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Mozilla's Pain, TippingPoint's Gain -- And, Perhaps, A Tipster's Game?

The recent news of a Firefox security flaw illustrates the dangers of security through obscurity. In this case, however, the obscurity I'm talking about doesn't involve the software.
The recent news of a Firefox security flaw illustrates the dangers of security through obscurity. In this case, however, the obscurity I'm talking about doesn't involve the software.TippingPoint, a security software developer and research organization, revealed the existence of a flaw in Firefox 3 just hours after Mozilla kicked off the browser's official public release. TippingPoint pays for such information as part of its Zero Day Initiative, a cash-for-hacks program ostensibly intended to ensure that software developers get wind of security problems before anyone can exploit them.

Here is the key problem with this particular episode: The security flaw exists not only in the Firefox 3 final release but also in pre-release versions that have been available since last year. More interesting still is the fact that the flaw also affects Firefox 2.x browsers.

In other words, this is an issue that could have surfaced at any point in the past two or three years -- but did not. Instead, news of the bug surfaced just five hours into biggest, and perhaps most important, software launch in Mozilla's history.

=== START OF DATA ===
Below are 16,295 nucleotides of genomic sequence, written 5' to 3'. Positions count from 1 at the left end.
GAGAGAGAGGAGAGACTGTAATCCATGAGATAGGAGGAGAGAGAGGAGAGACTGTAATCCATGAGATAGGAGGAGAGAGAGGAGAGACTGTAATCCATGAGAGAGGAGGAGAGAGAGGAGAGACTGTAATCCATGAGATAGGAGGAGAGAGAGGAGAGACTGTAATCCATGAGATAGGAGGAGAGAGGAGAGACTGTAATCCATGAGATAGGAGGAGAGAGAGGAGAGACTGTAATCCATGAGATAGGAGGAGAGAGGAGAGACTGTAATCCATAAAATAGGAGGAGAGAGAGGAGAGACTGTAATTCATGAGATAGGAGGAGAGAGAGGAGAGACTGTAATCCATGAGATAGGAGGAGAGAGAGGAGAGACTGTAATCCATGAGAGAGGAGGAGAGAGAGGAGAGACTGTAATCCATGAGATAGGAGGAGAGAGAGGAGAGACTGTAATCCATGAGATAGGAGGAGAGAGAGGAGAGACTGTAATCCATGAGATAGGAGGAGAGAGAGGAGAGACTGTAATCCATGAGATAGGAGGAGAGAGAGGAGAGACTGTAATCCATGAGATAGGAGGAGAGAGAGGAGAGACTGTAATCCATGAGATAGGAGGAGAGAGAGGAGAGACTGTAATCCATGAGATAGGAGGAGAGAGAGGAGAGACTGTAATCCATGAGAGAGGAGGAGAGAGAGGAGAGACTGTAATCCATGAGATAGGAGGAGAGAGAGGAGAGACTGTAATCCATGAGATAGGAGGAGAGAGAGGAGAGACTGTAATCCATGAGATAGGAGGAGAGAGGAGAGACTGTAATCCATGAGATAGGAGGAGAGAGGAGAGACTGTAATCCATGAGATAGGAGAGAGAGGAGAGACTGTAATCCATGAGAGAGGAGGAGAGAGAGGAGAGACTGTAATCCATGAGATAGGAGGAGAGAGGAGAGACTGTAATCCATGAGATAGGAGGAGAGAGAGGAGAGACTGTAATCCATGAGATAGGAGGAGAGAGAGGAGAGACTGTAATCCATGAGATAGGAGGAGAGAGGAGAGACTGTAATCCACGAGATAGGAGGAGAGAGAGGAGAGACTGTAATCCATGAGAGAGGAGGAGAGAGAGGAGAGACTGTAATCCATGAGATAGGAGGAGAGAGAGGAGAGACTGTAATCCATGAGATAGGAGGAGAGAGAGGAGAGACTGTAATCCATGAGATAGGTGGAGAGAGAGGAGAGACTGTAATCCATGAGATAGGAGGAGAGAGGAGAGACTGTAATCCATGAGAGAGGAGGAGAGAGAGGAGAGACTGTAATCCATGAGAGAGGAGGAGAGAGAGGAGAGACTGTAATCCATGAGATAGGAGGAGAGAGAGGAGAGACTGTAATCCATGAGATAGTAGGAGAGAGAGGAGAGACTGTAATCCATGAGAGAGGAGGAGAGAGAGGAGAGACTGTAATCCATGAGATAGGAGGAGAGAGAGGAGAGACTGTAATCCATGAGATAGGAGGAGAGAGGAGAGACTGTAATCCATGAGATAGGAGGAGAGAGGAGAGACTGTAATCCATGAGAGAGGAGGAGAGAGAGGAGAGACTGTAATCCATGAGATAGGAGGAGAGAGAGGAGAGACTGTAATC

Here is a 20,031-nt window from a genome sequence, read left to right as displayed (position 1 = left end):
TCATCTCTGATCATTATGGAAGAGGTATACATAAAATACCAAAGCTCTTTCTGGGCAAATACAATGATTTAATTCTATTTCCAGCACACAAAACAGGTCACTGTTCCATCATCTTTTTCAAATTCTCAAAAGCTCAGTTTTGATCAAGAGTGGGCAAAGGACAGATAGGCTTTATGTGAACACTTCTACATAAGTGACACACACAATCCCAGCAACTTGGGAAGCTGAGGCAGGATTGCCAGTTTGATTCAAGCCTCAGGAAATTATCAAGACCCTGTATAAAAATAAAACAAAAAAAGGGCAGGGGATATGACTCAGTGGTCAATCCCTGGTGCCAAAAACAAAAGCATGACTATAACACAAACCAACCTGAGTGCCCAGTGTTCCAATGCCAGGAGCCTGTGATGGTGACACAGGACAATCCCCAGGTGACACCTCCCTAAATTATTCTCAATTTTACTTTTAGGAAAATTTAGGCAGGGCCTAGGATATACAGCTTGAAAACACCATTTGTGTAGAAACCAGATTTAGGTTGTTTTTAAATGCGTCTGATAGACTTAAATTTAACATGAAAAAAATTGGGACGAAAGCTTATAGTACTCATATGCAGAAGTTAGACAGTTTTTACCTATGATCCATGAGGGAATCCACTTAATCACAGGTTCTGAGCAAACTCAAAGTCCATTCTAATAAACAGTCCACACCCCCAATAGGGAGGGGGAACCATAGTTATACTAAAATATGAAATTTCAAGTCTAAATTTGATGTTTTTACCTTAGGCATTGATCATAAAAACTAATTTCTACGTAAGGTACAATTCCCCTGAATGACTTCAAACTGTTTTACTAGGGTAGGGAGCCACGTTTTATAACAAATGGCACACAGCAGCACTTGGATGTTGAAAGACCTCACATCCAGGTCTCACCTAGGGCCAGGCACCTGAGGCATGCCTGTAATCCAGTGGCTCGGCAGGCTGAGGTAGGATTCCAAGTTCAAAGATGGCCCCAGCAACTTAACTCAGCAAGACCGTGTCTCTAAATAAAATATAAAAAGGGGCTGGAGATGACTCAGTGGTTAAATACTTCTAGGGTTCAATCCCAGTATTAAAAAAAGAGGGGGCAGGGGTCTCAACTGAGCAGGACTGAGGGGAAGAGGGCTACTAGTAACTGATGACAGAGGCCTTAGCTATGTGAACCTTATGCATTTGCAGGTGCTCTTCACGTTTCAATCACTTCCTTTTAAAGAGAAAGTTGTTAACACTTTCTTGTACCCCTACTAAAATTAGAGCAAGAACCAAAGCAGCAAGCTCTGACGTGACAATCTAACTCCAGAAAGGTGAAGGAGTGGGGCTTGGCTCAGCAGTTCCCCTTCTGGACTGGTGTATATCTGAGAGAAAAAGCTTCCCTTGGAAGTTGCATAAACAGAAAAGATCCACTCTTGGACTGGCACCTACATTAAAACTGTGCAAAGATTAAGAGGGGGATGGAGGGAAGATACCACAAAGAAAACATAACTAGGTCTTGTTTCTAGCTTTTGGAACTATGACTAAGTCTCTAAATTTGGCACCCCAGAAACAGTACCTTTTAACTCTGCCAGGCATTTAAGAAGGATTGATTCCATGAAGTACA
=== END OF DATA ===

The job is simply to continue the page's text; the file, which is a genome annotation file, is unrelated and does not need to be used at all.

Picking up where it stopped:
Some bloggers are lauding TippingPoint as a model for responsible software-security disclosure practices. Presumably, they see the timing of TippingPoint's announcement simply as a peculiar coincidence. Others, however, such as InformationWeek blogger George Hulme, see something else -- and that "something" sure smells like a rat:

"Chances are that the flaw was discovered at an earlier date, and the researcher sandbagged the release to TippingPoint to coincide with 3.0's big download day. Can't say I blame the researcher for that, could be a nice way to ensure successful sale of the vulnerability. But TippingPoint's announcing the zero-day flaw before the patch is released is nothing more than this vendor's typical publicity grab."

George takes TippingPoint to the woodshed for practicing what he sees as "sucker-punch" marketing. Maybe I'm more willing than he is to venture into tin-foil hat territory, but I have to wonder: Did TippingPoint really stab Mozilla in the back, or did somebody simply sell them a slightly-used knife?

In all fairness to TippingPoint, this is a question that could, depending on the answer, cast its activities in a somewhat different light. After all, if somebody really did turn over this information just before the Firefox 3 launch, could you blame TippingPoint for making the most of such a lucrative PR opportunity?

Well, maybe you could. Still, the timing of this announcement makes me far more curious about who supplied the information than about what TippingPoint did with it.

Consider the hundred-plus news stories on this subject that I turned up in a recent search of Google News. Many, if not most, of them carry headlines like "Oops: Firefox 3.0 critical vulnerability," or "There's a Hole in Firefox 3!"

Under other circumstances, this type of security bug (that is, one with no known exploits) rates as a second- or third-tier news item. This week, however, it qualified as a much bigger story, in many cases (and wrongly) with a far more dire tone. Far more important, however, is the fact that the news imposed a significant opportunity cost upon Mozilla, diverting both the company's and the public's attention at the worst possible time.

Certainly, there are people -- or, rather, organizations -- with motives to roll a live hand grenade into Mozilla's big party. And don't be so quick to assume (as many people will) that the list of usual suspects consists of just one name. As any good conspiracy theorist knows, every successful plot begins with a patsy.